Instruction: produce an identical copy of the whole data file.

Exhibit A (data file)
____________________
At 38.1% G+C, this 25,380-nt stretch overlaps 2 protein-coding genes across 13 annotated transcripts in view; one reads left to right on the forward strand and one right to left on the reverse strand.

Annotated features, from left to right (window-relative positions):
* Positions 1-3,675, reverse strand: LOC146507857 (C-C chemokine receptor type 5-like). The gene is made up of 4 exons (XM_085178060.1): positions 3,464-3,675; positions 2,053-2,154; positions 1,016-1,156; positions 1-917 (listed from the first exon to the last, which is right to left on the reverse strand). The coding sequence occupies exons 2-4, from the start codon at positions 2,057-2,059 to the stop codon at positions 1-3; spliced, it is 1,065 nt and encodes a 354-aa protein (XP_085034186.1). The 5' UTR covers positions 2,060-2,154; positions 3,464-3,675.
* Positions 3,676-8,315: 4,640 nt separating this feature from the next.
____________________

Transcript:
At 38.1% G+C, this 25,380-nt stretch overlaps 2 protein-coding genes across 13 annotated transcripts in view; one reads left to right on the forward strand and one right to left on the reverse strand.

Annotated features, from left to right (window-relative positions):
* Positions 1-3,675, reverse strand: LOC146507857 (C-C chemokine receptor type 5-like). The gene is made up of 4 exons (XM_085178060.1): positions 3,464-3,675; positions 2,053-2,154; positions 1,016-1,156; positions 1-917 (listed from the first exon to the last, which is right to left on the reverse strand). The coding sequence occupies exons 2-4, from the start codon at positions 2,057-2,059 to the stop codon at positions 1-3; spliced, it is 1,065 nt and encodes a 354-aa protein (XP_085034186.1). The 5' UTR covers positions 2,060-2,154; positions 3,464-3,675.
* Positions 3,676-8,315: 4,640 nt separating this feature from the next.